It is remarkable how and with which idealized and uncritical view the German separate collection is practiced: barely a word being said about the problems and disadvantages. However, also the drawbacks should also be acknowledged and assessed in order to envision the separate collection practice in its sober entirety. The truth is that separate collection results in high logistic costs and each additional separate collection of an additional waste fraction imply an increase in costs. The implementation of an additional recycling bin in Germany is highly debatable. Especially as soon as impact and costs are compared to each other. It is not difficult to imagine in which way these massive costs affect rural regions and thereby impact large sections of eastern middle Europe.

An exhausted system

It is also true to say that the system becomes more complex as well as accident-and-error-prone with every additional separate fraction. Many practitioners are absolutely aware of the littering problems on container collection points, which occur every day. Furthermore, it should be noted that the recycling rate of municipal solid waste stagnates. It seems that the limit is at 60 to 65 percent, which is difficult to overcome. The limit for organic waste is at 50 percent. Even fee incentives, awareness campaigns, etc. cannot increase this percentage. The system based on the willingness and ability of the population to actively participate in waste separation has obviously been exhausted, even under the most optimal conditions.

Another desirable increase of the success rate is unachievable with the existing system due to its complexity and expensiveness.

There is another related central problem of separate collection, which is largely disregarded: the problem of “misthrows” regarding packaging waste. In Germany, this is a permanent issue between private dual systems and disposal co-operations, which are regulated by public law. Disillusioning tendencies can be identified; even if only a few convincing and representative final figures are available:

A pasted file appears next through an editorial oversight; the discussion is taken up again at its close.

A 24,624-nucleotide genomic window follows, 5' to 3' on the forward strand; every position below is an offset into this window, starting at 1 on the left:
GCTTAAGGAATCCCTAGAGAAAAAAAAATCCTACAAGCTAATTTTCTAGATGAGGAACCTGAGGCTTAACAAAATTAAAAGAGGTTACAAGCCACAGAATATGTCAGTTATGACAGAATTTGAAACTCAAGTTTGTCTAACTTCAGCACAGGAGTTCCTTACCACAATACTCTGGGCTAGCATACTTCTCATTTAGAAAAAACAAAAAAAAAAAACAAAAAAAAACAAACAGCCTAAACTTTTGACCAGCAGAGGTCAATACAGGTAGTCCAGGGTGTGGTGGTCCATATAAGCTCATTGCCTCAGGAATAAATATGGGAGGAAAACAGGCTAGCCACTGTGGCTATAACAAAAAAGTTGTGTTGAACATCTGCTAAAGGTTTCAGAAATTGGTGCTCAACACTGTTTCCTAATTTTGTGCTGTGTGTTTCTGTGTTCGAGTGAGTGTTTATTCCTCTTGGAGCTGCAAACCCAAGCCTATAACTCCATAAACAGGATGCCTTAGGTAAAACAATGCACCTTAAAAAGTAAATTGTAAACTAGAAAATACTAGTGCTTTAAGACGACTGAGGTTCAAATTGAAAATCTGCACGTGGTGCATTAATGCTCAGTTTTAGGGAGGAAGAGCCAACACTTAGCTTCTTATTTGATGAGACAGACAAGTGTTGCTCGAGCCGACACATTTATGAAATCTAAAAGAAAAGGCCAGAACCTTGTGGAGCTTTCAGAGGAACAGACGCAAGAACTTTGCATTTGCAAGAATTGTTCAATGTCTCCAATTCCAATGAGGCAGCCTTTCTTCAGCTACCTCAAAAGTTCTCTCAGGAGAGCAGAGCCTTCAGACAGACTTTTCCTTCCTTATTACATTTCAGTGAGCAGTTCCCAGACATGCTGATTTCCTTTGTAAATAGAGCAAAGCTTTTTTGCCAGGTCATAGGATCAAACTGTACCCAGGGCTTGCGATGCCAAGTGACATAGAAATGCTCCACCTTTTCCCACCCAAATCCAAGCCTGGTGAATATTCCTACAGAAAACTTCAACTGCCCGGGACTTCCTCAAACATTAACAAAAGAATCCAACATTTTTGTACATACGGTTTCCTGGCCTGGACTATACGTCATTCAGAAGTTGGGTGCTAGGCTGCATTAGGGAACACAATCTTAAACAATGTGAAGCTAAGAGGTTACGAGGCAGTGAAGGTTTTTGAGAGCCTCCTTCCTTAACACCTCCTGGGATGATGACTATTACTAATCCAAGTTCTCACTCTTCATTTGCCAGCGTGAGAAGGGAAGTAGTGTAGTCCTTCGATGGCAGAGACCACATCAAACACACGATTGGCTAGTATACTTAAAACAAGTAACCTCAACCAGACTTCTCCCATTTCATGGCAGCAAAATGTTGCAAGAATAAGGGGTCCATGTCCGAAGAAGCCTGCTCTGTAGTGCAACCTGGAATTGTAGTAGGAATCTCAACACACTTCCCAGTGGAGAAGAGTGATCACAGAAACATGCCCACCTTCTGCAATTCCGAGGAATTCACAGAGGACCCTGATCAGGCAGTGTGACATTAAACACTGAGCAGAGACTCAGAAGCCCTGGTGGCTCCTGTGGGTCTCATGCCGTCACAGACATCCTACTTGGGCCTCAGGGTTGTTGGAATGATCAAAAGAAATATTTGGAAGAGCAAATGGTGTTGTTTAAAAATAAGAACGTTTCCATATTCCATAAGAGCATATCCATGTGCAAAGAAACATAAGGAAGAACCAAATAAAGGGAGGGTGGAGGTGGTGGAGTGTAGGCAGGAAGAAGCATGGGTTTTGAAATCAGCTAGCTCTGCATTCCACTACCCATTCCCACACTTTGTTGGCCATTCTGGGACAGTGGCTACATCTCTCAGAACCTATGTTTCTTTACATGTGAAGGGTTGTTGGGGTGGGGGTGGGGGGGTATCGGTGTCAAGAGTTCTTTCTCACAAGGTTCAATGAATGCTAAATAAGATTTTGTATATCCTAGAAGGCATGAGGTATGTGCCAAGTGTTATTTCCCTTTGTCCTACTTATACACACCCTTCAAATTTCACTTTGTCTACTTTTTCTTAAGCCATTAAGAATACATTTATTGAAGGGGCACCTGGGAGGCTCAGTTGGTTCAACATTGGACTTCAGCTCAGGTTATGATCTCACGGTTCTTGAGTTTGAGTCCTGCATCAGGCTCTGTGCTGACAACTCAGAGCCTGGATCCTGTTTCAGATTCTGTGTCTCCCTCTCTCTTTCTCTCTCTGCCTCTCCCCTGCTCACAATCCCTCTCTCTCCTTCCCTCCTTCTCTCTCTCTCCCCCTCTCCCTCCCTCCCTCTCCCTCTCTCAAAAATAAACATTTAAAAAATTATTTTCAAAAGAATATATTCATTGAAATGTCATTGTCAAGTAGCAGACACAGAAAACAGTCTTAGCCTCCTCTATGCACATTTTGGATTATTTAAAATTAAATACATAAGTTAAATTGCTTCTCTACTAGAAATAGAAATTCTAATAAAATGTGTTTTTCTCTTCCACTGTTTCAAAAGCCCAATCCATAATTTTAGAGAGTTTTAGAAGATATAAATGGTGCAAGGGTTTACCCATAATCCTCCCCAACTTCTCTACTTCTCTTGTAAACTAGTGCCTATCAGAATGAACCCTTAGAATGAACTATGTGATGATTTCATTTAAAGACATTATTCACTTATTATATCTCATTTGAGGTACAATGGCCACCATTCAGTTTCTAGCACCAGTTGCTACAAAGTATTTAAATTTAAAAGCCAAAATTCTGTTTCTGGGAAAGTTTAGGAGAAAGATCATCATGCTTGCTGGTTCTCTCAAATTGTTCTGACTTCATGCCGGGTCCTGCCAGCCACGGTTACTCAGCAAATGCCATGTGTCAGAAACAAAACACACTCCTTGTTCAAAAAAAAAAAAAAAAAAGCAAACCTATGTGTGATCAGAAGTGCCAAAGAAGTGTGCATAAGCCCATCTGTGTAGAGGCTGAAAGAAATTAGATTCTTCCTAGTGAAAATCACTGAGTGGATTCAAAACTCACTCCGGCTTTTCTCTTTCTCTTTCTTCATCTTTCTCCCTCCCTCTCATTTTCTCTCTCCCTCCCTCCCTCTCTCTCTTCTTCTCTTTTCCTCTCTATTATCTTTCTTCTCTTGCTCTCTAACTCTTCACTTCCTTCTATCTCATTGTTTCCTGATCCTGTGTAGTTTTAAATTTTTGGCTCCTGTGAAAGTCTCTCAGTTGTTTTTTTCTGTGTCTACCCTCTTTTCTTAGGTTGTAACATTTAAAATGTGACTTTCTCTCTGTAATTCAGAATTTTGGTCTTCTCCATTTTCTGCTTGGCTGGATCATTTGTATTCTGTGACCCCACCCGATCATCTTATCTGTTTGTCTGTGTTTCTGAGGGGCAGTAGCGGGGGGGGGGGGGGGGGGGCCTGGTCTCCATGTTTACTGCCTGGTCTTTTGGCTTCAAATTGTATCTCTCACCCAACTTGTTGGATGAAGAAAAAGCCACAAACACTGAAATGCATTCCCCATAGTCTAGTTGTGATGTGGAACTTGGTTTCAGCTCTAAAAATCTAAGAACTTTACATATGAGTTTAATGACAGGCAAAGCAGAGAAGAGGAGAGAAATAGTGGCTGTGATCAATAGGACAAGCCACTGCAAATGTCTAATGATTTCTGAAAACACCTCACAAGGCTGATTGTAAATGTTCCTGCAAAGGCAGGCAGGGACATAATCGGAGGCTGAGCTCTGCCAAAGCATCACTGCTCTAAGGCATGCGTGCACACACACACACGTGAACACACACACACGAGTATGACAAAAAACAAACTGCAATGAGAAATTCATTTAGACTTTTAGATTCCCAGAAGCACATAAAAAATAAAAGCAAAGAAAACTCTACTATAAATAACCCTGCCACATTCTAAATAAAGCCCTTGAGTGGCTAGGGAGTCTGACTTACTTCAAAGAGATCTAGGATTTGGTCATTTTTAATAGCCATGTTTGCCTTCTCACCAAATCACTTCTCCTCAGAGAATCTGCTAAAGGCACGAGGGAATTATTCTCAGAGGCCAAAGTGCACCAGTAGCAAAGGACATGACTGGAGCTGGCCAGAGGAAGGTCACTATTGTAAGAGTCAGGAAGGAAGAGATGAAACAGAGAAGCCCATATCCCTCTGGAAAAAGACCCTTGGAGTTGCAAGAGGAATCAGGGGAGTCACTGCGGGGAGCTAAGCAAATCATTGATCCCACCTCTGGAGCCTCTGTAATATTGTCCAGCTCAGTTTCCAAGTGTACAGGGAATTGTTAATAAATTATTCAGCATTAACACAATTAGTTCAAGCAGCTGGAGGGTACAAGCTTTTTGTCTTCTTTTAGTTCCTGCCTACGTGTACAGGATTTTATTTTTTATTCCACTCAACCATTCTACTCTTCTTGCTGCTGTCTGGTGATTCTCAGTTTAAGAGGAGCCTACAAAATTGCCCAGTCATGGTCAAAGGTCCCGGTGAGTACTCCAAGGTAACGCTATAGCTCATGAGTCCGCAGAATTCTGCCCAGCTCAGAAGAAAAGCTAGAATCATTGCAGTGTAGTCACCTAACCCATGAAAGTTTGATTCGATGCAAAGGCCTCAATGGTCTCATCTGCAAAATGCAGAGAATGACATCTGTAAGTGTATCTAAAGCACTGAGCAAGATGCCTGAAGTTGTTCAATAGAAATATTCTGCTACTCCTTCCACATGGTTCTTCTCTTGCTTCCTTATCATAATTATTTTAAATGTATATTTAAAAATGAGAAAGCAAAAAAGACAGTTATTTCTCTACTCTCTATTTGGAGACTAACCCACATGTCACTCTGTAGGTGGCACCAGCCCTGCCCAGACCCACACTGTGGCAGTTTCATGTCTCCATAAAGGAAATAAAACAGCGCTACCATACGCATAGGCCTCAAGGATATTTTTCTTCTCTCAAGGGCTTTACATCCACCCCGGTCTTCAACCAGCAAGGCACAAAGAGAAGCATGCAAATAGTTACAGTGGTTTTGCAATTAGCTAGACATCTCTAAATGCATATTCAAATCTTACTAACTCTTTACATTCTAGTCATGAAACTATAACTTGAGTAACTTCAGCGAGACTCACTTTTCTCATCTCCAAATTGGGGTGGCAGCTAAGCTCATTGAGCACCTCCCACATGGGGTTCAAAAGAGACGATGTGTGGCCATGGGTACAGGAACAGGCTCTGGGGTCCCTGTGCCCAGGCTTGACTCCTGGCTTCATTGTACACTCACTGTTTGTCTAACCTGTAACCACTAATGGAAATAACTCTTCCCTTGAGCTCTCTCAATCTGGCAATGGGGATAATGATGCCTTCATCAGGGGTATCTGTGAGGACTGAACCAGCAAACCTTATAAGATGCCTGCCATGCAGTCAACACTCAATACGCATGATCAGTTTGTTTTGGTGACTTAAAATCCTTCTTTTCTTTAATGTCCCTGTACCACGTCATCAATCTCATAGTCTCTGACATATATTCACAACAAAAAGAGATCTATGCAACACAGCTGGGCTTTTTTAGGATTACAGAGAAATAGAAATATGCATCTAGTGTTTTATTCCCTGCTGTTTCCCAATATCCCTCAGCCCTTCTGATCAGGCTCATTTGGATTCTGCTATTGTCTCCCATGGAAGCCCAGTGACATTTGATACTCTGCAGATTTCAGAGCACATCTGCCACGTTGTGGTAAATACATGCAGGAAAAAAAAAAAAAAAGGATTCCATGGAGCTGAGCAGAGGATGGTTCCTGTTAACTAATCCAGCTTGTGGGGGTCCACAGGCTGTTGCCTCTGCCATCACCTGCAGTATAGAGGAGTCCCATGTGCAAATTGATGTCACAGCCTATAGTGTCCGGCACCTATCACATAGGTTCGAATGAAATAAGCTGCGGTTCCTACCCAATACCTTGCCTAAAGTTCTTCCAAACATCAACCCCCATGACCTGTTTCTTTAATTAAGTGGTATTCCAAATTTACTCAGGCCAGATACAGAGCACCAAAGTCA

■    The amount of “misthrows” regarding the yellow refuse bin/yellow bag (residual waste, organic waste etc.) is circa 50 percent average
■    The amount of “misthrows” of packaging waste respectively organic waste regarding the residual waste ton amounts to 40 and 50 percent
■    The amount of “misthrows” regarding organic waste and therefore regarding the green ton (packaging waste, residual waste) is circa 20 to 30 percent.
Those results can be subjected to variation depending on local parameters (level of charges, fee incentives, etc.) but this does not challenge the basic tendency. According to a survey of the Association of Municipal Companies (VKU), the stake of the material recycling of plastic amounts to solely 20 percent – an oath of manifestation.

What happens after “misthrows”? The amount of waste has to be post treated in industrial re-sorting and/or in combustion. Both options require considerable additional costs, which is hardly systematically recorded by anybody and therefore those costs are more or less “hidden” in the total account. Does it make sense to maintain such a system permanently respectively impose this system on everybody else? A separation system has been created with humungous effort, that in all honesty has proven itself to be inadequate requiring counter ‚repair‘ measures.

What would be more sustainable?

There is a central problem regarding household-related separate collection: We entrust the quality of household-related separate collection respectively the functioning of the total system to the population’s willingness and their ability respectively. Be it due to indignation and or ignorance; on the bottom line, separate collection has proven extremely unprofessional and non-sustainable. But if we are looking for higher professionalism of waste separation and thus an increase of the recycling rates, then the question arises, why do we not rely on industrial processes from the beginning. Meanwhile, the corresponding techniques are highly advanced: household mixed waste can be separated into comparable clean fractions, which are adapted for the material utilization – at much cheaper costs.

It must be more target-aimed and sustainable to set the priorities there instead of making circuits, which will prove themselves as less resilient in the long run and out of reach for European realities. Look carefully at our surroundings: Soon we will drive around with self-driving cars and robots are replacing more and more human beings in our industries. However, in the recycling industry, we are relying on methods, which are not contemporary anymore. It may be the case that the household-related separate collection has established itself in parts of (Middle)-Europe. Furthermore, it is going to be difficult to change this in the foreseeable future. But one thing is for sure: separate collection is not qualified as a future model.

Photo: pixabay